The CPU 24 moves the stage 8 two-dimensionally and scans the sample 21 withX-rays (step 104).

The wavelength selection spectroscope 22 passes therethough only X-rays of wavelength 1 nm of the beam of light 1a emitted from the synchrotron lightsource 1' and therefore, the X-rays of wavelength 1 nm are condensed on thesample 21.

When the X-rays are condensed on the sample 21, the CPU 24 moves the stage 8 two-dimensionally through the stage controller 25. By the two-dimensional movement of the stage 8, the sample 21 is scanned with thebeam of light 1a (step 105). A photoelectron corresponding to this scanningposition is created from the sample 21.

The CPU 24 makes the detector 9a detect the photoelectron created from the sample 21 (step 106).

The grid 23a of the electron energy analyzer 23, as previously described, is at a location spaced apart by 2.3 (mm) from the sample 21 along the optical axis (Z-direction). Therefore, the photoelectrons created from thesample 21 enter the electron energy analyzer 23 without losing (amplifying)their energy. The electron energy analyzer 23 selects and passes therethrough only those of the photoelectrons which have necessary energy.In the second embodiment, an electron energy analyzer of the retarding field type is used as the electron energy analyzer 23 and thus, when as described above, the grid 23a is at a location spaced apart by 2.3 (mm) from the sample 21, a voltage of the order of -400 V is applied with a discharge voltage taken into account.

The photoelectrons passed through the electron energy analyzer 23 collide with the molecules of helium in the sample chamber 6 and the thereby amplified. These photoelectrons are detected by the detector 9a.

The CPU 24 makes the amplifier 14 amplify the photoelectrons detected by the detector 9a as previously described, and causes them to be inputted asan image signal to the monitor 15. Thus, the monitor 15 displays the photoelectron image of the sample 21.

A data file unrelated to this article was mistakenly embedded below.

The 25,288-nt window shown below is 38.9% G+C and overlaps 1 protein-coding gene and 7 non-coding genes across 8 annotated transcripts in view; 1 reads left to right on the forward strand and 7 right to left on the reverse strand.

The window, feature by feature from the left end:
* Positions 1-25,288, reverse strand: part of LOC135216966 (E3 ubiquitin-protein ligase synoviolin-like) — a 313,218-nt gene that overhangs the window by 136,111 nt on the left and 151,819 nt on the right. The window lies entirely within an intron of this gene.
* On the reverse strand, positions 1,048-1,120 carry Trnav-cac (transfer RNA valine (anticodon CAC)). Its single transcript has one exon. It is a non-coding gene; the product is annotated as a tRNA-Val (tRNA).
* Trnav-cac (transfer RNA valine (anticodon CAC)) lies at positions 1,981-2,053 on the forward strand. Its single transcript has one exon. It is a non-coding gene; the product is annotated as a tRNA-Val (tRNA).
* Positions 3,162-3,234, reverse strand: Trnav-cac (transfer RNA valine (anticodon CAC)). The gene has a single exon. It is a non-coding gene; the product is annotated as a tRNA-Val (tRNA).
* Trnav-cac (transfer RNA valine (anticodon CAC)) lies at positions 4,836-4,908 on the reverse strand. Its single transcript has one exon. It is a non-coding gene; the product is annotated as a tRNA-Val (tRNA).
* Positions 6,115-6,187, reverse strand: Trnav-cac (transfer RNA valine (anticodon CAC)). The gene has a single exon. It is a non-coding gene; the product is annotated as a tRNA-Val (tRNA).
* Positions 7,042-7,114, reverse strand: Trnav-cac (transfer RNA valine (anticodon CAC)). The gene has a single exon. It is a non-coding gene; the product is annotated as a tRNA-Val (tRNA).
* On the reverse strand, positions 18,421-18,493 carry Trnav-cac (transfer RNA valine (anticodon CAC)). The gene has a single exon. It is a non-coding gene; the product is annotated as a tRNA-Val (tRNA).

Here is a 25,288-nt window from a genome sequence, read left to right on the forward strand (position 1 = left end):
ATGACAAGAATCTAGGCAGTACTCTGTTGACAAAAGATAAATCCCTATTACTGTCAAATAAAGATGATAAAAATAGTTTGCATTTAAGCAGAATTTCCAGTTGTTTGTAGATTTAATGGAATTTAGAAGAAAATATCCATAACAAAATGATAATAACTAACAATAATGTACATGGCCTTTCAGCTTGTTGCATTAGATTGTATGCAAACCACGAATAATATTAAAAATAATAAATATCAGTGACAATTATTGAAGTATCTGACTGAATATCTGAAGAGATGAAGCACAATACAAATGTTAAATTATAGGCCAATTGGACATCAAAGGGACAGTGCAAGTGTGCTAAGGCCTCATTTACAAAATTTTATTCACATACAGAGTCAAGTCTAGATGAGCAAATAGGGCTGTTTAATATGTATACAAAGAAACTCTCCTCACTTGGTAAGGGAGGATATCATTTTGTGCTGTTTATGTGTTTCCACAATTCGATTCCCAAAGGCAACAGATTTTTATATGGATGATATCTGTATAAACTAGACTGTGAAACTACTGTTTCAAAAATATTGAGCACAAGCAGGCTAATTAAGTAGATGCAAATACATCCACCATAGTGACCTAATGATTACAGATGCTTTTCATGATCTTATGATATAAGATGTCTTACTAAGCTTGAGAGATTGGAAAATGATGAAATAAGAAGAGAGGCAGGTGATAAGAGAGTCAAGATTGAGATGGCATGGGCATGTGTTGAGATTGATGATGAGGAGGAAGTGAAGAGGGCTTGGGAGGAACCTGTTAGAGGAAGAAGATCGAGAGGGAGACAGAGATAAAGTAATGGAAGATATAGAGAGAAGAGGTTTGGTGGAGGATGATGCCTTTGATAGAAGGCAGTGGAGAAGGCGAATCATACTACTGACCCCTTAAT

Also, when it is desired to change the pressure in the sample chamber 6 andthe kind of the gas, return can be made to the step 101. In the second embodiment, the photoelectrons are amplified by helium, any gas such as steam or nitrogen can be applied.

In the following, the position of the electron energy analyzer 23 when nitrogen (N2) is used as a modification of the second embodiment is found. In this modification, the pressure in the sample chamber 6 is 100 Pa. From the aforementioned state equation of the gas, the molecule density number N when the pressure in the sample chamber 6 is 100 Pa is N=2.411022 (number/m3). The maximum value of the ionization and excitation cross section σ of nitrogen (N2) by photoelectron is

σ=2.610.sup.-20 (m.sup.2)

and therefore, this is substituted for L=1/(nσ) to thereby calculate

L=1/(2.41102.610.sup.-20),

thus finding

L≃1.60 (mm).

From this, the grid 23a can be adjusted to a location distant by 1.60 (mm) from the sample 21.

In the present embodiment, X-rays of wavelength 1 nm is used as the light source, but X-rays of other wavelength or ultraviolet rays of a wavelengthof the order of 200 nm may also be used.

Also, in the present embodiment the stage 8 is moved two-dimensionally to thereby scan the beam of light 1a condensed on the sample 21 and the sample 21, but alternatively, the reflecting mirror 4a may be caused to scan two-dimensionally. That is, as is well known, two mirrors for X-direction and Y-direction, respectively, can be used and design can be made such that the respective mirrors are caused to scan.

Also, where the sample 21 is electrically conductive, photoelectrons not enough to satisfy the necessary energy can be dropped to the earth throughthe sample 21 and therefore, the grid 23b can be eliminated.

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Referenced by
Citing PatentFiling datePublication dateApplicantTitle
US6313461Mar 19, 1999Nov 6, 2001International Business Machines Corp.Scanning-aperture electron microscope for magnetic imaging
CN103426709A *Sep 3, 2013Dec 4, 2013北京中科科仪股份有限公司Angle scanning light emission electron micro-imaging system and method
CN103426709B *Sep 3, 2013May 25, 2016北京中科科仪股份有限公司角度扫描光发射电子显微成像系统及方法
Classifications
U.S. Classification850/9, 850/14, 250/305
International ClassificationG01N23/227, H01J37/285, H01J47/02, G01Q30/02, G01Q30/12
Cooperative ClassificationH01J37/285, H01J47/02, G01N23/2273
European ClassificationH01J47/02, G01N23/227B, H01J37/285
Legal Events
DateCodeEventDescription
Mar 30, 1994ASAssignment
Owner name: NIKON CORPORATION, JAPAN
Free format text: ASSIGNMENT OF ASSIGNORS INTEREST;ASSIGNORS:KAWATA, SHINTARO;HARA, KEITARO;REEL/FRAME:006943/0851
Effective date: 19940325
Feb 22, 1999FPAYFee payment
Year of fee payment: 4
Feb 6, 2003FPAYFee payment
Year of fee payment: 8
Mar 14, 2007REMIMaintenance fee reminder mailed
Aug 29, 2007LAPSLapse for failure to pay maintenance fees
Oct 16, 2007FPExpired due to failure to pay maintenance fee
Effective date: 20070829